Thursday, August 12, 2010

Morning Markets!


The Farmers Markets around your city are a great way to get MSG & additive-free foods, organic goods as well! I usually shop at the Green City Market and the one just south of it on Clark & Division. There's a wide selection of vegetables, seasonal fruits and even some meats.

Some farms have turned somewhat… industrious in their ways. Some do use added pectin and advertise "Grass fed, corn finished" beef, which any research will tell you cows biologically aren't meant to eat corn. It should be noted however that while shopping at farmer's markets, you're not walking through a minefield "death field" of what's good and what's bad, Wall-of-Text ingredient labels, mystery magic powders and brightly colored labels with images leading you to believe the complete opposite of what the actual contents DO. Like the "sports" drinks with some kid on a skateboard depicting physical activity, or lightning bolts of awesomeness on the front and fine print ingredients on the backside, well away from your 2 second attention span. There's a reason for all of this, how most companies actually hide their ingredients away from anything that draws attention. We all know the journey through the grocery store of neatly organized fruits and vegetables followed by the meats, then dairy products and the dried, preserved, pasteurized, additive-laden goods baddies in the middle as filler. The interesting thing that you should note, is there's more "filler" than food that's actually healthy for you.  So with all of this in mind, how good does a Farmer's Market sound? If you're anything like me, reading every ingredient label of anything you pick up, it's a warm welcome.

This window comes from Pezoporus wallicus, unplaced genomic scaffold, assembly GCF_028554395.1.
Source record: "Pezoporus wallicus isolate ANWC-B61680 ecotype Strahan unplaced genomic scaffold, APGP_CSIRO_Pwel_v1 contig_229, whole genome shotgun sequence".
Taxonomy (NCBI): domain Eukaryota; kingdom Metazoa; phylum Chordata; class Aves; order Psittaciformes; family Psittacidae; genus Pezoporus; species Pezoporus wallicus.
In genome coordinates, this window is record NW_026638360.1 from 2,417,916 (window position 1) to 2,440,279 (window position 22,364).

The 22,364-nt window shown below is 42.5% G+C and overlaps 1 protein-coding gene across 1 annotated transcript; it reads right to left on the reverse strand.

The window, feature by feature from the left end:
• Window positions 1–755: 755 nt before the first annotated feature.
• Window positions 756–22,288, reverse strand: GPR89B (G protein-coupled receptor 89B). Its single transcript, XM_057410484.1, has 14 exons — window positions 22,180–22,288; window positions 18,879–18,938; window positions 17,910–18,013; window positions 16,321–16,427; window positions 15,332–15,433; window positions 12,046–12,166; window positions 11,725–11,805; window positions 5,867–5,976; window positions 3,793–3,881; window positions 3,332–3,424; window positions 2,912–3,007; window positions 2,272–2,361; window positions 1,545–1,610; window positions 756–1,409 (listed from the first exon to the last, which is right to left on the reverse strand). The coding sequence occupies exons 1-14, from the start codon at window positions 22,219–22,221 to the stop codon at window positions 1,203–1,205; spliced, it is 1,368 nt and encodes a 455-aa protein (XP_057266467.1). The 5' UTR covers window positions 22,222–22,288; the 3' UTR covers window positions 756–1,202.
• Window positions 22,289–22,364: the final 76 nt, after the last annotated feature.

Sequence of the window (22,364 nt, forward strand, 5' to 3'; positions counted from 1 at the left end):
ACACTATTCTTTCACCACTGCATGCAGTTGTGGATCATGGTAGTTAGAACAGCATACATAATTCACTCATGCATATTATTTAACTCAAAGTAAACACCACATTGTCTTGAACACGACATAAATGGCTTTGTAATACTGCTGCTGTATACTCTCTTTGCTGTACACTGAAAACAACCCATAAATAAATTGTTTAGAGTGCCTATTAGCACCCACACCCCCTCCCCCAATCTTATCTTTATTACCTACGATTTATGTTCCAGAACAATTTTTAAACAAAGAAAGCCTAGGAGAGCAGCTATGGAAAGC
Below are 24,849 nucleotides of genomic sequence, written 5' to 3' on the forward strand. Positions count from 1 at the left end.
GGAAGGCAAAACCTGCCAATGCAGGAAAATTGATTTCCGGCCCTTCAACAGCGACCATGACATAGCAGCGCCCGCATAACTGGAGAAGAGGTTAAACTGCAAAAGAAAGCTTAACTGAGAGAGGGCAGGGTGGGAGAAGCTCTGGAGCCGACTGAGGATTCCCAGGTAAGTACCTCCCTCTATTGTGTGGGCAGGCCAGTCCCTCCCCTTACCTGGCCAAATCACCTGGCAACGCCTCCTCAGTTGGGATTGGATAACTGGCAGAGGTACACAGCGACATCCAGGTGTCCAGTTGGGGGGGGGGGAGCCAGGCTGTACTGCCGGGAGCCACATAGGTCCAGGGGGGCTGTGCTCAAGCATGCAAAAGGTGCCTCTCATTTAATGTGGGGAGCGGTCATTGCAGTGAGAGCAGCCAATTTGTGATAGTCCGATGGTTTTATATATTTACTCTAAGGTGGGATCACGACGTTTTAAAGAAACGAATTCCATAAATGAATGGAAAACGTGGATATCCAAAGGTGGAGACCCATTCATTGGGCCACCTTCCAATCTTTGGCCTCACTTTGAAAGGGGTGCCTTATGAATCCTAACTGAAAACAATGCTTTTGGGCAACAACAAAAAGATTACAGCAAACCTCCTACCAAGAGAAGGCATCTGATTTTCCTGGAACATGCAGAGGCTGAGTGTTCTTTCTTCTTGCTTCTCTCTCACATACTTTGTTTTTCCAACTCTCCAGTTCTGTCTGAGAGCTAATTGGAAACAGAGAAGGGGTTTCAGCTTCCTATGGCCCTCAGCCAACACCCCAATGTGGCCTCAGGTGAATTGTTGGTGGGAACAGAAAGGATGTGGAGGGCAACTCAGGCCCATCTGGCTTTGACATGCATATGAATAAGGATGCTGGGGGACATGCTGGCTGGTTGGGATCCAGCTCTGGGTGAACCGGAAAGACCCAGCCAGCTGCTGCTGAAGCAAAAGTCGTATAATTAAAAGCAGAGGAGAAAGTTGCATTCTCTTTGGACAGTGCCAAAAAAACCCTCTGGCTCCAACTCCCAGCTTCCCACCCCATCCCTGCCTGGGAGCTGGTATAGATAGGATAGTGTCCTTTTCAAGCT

IMG_0708 A line of "Bears" filled with honey. I gotta Bear!

My shopping list usually includes a good source of raw honey and any fruits or vegetables I need and can cart back on my bike, usually a good supply of blueberries. I only wish I could cart back a few herb plants without destroying them on the way home (bike + speed = monsoon winds for small plants). Two good perks of these markets include: being able to ask the person who grows the food any questions you have about any processing, ingredients, growing standards or style and secondly, it's all local. Welcome to the original purpose of cities (to centralize trade).

It's always good to get outside, bike a few blocks in the sun and land smack dab in an energy calming good food galore! market.

Featured Farm: Heritage Prairie Market & Farm.
To Note: their honey is even infused with mint and 2 other flavors (rosemary is one I believe) without the use of Free Glutamic Acid. Well done Heritage, well done.